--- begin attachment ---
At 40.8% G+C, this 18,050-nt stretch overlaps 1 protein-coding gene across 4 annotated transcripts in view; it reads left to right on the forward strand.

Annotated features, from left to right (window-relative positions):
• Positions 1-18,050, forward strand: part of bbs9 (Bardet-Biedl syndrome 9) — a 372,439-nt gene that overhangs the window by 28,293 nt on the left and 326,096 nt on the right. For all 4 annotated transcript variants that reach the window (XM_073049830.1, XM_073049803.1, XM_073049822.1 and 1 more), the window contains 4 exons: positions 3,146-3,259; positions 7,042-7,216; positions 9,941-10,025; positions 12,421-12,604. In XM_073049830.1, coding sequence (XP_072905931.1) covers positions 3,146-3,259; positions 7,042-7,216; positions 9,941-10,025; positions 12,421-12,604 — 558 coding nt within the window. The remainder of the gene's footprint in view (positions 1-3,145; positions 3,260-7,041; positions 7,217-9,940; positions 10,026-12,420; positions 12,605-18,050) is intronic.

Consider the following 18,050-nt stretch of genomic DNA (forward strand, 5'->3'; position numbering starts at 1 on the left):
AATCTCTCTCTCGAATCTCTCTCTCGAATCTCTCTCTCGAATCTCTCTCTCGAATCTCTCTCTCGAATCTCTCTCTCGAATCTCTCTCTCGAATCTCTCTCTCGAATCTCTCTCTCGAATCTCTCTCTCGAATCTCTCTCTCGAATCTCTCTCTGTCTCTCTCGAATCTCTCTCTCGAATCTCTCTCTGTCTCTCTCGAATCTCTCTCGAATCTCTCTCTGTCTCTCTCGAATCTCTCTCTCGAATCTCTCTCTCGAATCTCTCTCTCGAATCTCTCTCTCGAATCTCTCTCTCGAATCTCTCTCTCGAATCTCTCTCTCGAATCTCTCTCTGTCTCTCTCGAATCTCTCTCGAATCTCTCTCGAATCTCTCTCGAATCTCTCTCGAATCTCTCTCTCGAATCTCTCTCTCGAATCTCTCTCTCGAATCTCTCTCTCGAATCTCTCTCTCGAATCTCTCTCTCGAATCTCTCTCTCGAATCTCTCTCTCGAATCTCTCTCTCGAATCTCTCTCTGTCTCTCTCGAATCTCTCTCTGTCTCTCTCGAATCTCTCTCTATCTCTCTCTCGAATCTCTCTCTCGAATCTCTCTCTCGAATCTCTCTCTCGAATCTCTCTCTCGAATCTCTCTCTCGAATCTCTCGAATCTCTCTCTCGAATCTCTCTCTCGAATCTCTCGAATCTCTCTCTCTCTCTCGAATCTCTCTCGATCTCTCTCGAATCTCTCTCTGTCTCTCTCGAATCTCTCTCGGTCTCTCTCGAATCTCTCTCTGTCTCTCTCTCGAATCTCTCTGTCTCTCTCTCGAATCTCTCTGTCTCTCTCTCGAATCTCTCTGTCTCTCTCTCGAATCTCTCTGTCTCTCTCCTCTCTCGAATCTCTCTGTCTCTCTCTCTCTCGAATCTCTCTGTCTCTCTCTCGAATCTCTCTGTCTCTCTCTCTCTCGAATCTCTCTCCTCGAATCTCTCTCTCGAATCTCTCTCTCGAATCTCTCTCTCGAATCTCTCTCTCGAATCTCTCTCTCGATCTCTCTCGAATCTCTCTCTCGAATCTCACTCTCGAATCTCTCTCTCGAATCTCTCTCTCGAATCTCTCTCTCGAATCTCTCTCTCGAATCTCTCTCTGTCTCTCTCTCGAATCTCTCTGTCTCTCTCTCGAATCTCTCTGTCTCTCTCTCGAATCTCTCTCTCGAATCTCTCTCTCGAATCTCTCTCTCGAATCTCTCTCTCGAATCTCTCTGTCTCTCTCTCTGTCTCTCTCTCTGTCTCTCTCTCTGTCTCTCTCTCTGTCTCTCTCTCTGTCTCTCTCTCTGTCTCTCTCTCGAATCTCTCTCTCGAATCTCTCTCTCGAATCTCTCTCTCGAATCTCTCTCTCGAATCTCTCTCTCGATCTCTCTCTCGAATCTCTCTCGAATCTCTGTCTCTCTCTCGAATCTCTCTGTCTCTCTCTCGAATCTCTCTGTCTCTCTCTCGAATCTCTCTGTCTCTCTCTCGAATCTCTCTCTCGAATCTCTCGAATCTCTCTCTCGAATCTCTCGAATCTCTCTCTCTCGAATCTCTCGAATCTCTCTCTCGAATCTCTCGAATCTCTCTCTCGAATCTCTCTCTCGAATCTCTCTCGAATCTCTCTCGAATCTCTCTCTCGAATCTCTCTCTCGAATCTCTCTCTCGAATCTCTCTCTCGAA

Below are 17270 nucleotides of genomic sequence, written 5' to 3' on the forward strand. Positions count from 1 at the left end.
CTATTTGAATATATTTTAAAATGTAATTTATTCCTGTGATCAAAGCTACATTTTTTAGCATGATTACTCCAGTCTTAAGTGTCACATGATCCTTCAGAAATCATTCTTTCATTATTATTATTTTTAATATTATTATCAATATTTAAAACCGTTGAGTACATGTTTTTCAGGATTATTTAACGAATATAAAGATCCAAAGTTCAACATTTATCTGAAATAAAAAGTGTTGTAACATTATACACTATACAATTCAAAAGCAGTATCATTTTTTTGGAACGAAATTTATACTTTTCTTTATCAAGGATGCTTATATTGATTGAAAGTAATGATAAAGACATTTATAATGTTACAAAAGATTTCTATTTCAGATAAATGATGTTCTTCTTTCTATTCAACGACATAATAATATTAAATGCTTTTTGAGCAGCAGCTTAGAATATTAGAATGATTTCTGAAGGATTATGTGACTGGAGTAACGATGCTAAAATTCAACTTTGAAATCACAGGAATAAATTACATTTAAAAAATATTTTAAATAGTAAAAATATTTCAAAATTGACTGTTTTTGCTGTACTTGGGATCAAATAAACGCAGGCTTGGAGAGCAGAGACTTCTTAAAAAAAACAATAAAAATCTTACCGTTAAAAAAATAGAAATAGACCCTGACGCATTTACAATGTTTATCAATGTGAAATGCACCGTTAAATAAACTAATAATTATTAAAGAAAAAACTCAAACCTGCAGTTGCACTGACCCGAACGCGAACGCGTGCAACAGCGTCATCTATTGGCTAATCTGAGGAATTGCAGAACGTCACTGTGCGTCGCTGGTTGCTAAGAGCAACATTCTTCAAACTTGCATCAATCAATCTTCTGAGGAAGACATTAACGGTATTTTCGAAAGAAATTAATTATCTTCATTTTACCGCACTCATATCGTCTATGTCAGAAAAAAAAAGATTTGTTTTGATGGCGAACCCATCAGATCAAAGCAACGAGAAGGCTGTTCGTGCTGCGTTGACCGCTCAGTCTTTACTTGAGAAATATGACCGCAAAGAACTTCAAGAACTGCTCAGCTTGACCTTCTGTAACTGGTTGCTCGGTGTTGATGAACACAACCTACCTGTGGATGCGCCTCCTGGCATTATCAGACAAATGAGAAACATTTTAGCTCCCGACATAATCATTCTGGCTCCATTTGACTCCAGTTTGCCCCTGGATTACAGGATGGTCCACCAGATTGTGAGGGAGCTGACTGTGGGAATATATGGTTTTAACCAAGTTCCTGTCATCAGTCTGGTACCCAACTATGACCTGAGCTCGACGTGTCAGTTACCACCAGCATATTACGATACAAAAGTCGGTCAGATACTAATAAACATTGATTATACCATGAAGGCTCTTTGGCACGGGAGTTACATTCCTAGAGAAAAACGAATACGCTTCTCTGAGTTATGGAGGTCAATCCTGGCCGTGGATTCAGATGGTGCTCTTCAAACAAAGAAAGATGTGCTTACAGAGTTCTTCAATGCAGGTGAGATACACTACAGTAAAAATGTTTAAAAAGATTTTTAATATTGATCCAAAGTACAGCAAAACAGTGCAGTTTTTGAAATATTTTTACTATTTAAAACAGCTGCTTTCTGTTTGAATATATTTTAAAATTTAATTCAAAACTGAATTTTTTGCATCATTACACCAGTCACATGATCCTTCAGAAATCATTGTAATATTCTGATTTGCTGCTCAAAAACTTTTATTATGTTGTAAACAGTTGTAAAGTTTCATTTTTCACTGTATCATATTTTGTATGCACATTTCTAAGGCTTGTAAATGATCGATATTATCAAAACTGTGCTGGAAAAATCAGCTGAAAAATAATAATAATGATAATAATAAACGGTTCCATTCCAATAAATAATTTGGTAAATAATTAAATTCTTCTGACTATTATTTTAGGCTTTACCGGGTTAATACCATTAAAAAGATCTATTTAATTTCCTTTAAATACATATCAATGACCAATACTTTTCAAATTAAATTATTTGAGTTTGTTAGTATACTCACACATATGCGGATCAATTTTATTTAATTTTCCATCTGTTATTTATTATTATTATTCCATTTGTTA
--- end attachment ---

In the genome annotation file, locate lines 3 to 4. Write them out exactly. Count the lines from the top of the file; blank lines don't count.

• Positions 1-18,050, forward strand: part of bbs9 (Bardet-Biedl syndrome 9) — a 372,439-nt gene that overhangs the window by 28,293 nt on the left and 326,096 nt on the right. For all 4 annotated transcript variants that reach the window (XM_073049830.1, XM_073049803.1, XM_073049822.1 and 1 more), the window contains 4 exons: positions 3,146-3,259; positions 7,042-7,216; positions 9,941-10,025; positions 12,421-12,604. In XM_073049830.1, coding sequence (XP_072905931.1) covers positions 3,146-3,259; positions 7,042-7,216; positions 9,941-10,025; positions 12,421-12,604 — 558 coding nt within the window. The remainder of the gene's footprint in view (positions 1-3,145; positions 3,260-7,041; positions 7,217-9,940; positions 10,026-12,420; positions 12,605-18,050) is intronic.

Consider the following 18,050-nt stretch of genomic DNA (forward strand, 5'->3'; position numbering starts at 1 on the left):